Proof – Fun Changes Behavior

I really like this photo for several reasons: 1. Participants were provided a choice as to whether or not to participate. 2. Participants bought into the fun and modified their behavior 3. It’s a great example of the power of fun in action.

Now, I want you to take a minute and just imagine that this escalator were inside your place of business, and for whatever the reason, your company wanted employees to use the stairs. What approach would they take? Would someone in your company brainstorm creative ways to get buy-in, or would they simply send out a compulsory memo and shut-off the escalator? Both approaches will achieve the desired result, but which approach will make employees happier?

If you are thinking – so what? who cares? what a silly waste of time and resources, think again. According to one Economic Study, Happy People are 12% more productive than their unhappy counterparts. At the University of Rochester, Ryan O’Loughlin’s doctoral dissertation showed the linkage between happiness and creativity. Therefore, it follows that employee happiness directly shows up on the bottom line.


G = He x Pe x Pd x E x Cs


Take a look at the above formula, it’s my employee happiness growth formula hypothesis: Growth = Happy Employees x Positive Environment x Product or Svc. Differentiated x Empathy x Customer Satisfaction. As you can see from this formula, if you assign a low to high value of 0 (we don’t do it) to 5 (we excel at it) to any one of the values, then you can quickly identify target areas for improvement. As you can quickly see, assigning a 0 to any one of the values impacts the entire chain and growth is impacted, perhaps not immediately, but I would argue that it will eventually show up in time – it always does.

Do the math, how would your company rate?

Say Hello Dolly For Sales Success

Dolly the sheep was born in 1996. As you may recall, Dolly was the world’s first successful y cloned mammal. At that time, the world was abuzz with the news, and researchers Ian Wilmut, Keith Campbell and the Roslin Institute in Edinburgh, Scotland took center stage. Ethicists were horrified that humans would be cloned next and laws were passed to prevent it. Shocking news indeed!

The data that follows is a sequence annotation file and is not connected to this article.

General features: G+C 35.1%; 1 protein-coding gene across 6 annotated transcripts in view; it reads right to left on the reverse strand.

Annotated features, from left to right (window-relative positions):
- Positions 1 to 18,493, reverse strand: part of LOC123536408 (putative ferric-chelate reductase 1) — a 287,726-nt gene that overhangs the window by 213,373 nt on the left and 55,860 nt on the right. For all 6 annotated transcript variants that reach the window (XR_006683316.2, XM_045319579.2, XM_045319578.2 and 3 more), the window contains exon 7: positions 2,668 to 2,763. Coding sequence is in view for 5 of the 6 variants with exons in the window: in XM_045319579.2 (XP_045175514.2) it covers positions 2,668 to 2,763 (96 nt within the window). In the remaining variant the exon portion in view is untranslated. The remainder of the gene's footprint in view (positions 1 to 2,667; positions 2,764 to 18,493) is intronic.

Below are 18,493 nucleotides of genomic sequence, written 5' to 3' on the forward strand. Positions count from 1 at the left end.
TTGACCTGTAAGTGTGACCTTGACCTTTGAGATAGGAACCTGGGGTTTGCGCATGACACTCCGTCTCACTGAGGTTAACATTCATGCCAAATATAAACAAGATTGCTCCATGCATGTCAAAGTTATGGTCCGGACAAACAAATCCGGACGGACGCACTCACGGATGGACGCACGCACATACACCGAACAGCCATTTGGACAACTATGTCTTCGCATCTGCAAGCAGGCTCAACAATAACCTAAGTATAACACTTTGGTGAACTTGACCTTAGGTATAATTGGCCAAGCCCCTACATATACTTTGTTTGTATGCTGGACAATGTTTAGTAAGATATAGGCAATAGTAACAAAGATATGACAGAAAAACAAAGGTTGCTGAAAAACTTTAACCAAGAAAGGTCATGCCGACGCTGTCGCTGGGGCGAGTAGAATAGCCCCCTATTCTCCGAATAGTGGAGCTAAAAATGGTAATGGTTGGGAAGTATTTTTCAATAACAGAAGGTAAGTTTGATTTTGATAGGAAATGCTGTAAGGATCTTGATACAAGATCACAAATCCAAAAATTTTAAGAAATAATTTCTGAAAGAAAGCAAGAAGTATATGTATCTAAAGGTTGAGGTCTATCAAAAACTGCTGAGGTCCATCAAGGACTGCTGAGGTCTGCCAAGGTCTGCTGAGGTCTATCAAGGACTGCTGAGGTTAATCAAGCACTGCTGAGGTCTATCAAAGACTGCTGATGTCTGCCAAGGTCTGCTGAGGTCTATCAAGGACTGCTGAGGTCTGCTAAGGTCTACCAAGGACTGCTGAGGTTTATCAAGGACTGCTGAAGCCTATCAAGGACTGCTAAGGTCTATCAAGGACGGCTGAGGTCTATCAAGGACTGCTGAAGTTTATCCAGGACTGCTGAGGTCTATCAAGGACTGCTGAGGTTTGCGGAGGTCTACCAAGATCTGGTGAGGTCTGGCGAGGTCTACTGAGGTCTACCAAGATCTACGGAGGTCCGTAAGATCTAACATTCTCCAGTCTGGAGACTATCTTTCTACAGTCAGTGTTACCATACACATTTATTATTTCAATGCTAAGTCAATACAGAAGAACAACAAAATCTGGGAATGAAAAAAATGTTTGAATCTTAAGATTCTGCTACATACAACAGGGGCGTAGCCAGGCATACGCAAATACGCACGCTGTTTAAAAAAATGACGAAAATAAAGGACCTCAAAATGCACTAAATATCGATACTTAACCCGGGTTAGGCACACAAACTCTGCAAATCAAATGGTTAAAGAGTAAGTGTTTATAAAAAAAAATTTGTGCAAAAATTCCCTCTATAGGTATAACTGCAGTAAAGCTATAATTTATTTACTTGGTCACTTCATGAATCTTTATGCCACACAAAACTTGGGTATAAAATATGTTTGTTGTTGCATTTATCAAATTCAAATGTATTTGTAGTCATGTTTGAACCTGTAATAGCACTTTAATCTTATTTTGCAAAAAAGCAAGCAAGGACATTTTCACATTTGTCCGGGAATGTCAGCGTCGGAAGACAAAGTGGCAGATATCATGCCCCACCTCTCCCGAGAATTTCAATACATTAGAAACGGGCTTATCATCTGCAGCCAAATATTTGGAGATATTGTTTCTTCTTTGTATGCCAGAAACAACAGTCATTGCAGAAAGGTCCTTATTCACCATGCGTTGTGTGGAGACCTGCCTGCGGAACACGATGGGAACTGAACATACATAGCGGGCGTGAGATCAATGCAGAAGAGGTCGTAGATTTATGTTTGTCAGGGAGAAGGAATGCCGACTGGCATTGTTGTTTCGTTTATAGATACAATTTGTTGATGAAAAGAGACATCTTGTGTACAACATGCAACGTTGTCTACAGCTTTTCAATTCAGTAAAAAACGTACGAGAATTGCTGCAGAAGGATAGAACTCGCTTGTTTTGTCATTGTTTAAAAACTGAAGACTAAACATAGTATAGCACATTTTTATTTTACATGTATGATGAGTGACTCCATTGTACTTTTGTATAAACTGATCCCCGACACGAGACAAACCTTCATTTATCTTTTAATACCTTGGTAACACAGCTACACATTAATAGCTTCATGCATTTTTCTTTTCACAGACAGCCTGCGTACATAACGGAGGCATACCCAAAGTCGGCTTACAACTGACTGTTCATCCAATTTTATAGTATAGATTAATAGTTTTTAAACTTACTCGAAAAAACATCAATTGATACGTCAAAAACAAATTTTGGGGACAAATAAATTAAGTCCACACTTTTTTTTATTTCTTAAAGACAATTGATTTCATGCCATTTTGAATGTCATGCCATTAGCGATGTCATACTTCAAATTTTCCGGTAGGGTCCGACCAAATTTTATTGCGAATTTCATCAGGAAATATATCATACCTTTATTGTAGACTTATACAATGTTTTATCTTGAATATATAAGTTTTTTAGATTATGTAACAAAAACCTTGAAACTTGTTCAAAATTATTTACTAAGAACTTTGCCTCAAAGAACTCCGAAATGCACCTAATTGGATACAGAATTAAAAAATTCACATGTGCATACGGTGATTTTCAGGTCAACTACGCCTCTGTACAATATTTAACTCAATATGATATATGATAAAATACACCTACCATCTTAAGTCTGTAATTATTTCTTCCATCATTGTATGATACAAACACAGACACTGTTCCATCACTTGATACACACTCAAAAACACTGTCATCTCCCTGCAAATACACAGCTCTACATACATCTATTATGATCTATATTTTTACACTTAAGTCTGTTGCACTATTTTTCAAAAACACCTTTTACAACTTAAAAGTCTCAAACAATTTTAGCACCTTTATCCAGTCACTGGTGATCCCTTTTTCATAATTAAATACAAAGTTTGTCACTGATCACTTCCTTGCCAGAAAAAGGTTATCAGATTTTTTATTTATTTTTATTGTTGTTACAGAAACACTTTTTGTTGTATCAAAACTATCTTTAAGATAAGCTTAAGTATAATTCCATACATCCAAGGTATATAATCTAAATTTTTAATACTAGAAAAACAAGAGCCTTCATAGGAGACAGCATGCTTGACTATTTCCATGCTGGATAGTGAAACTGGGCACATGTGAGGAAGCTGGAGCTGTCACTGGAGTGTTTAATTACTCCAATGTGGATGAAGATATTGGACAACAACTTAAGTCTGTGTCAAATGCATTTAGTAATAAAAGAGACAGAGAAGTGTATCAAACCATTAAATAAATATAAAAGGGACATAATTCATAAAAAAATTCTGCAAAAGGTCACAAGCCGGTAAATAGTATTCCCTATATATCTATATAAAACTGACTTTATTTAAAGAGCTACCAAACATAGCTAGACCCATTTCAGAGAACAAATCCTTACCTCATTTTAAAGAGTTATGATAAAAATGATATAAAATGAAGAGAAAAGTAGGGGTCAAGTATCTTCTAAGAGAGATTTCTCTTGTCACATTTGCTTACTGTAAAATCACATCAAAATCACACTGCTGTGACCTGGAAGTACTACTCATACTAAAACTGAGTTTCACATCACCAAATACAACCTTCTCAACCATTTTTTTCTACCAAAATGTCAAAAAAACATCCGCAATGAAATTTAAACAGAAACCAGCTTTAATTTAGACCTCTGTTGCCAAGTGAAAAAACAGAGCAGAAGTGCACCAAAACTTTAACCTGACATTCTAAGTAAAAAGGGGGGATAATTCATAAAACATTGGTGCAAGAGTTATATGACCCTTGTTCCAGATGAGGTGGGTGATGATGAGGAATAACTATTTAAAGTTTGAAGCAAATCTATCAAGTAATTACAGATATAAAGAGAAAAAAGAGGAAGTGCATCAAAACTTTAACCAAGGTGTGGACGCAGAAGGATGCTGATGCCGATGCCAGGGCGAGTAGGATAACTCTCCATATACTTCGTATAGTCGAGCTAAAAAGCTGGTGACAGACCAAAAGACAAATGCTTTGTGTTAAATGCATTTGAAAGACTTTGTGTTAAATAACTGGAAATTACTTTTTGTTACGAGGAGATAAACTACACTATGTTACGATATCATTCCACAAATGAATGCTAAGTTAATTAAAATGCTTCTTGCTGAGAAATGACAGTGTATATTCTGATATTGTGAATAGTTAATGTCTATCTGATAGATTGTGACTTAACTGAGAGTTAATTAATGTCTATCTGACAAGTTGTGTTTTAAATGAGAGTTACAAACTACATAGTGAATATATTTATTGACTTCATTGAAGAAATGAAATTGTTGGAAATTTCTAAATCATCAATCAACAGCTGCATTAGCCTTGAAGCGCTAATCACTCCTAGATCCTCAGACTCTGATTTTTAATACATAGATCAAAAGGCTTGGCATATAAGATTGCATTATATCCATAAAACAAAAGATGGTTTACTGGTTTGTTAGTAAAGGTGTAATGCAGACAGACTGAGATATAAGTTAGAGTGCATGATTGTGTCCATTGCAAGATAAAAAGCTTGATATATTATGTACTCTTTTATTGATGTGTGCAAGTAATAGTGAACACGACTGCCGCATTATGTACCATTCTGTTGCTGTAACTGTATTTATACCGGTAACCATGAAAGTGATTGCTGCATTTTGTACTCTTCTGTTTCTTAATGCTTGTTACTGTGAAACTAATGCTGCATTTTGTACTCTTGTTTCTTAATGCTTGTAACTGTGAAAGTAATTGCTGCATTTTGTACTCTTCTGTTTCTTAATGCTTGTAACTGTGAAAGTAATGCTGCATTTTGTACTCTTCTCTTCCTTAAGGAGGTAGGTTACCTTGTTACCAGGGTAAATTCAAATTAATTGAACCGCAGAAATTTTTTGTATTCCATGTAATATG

Also at this time, another movement was afoot within corporate America. For the first time, many businesses were introduced to Sales Force Automation. Sales Force Automation held the promise that sales information could now be easily captured and shared throughout the enterprise. Moreover, these new systems would enable businesses to “clone” the activities of the most successful reps to deliver consistency in the sales cycle. Many businesses seized upon this opportunity, investing millions, all with the goal of empowering their sales people to do their jobs more efficiently. Along the way, business leaders felt automating the sales force didn’t go far enough; however, and eventually Sales Force Automation was replaced with moniker Customer Relationship Management. This new and expanded frontier included all Marketing and Support functions and the concept of a 360-degree view of the customer was born.

Fast forward to 2011, and these many businesses who have spent enormous sums of money on software and services have yet to see a significant ROI on these investments. Furthermore and more regrettably, they have lost some of the very benefits they looked to achieve. Why? In a word – Management. Rather than looking at SFA/CRM as a process enabler, management heavily over-engineered these systems and overburdened users with required fields, thus limiting their access to useful functionality. As a result, these systems stopped being a tool to help salespeople work more efficiently, and instead they became time consuming, burdensome yokes on the sales reps who find them difficult to use.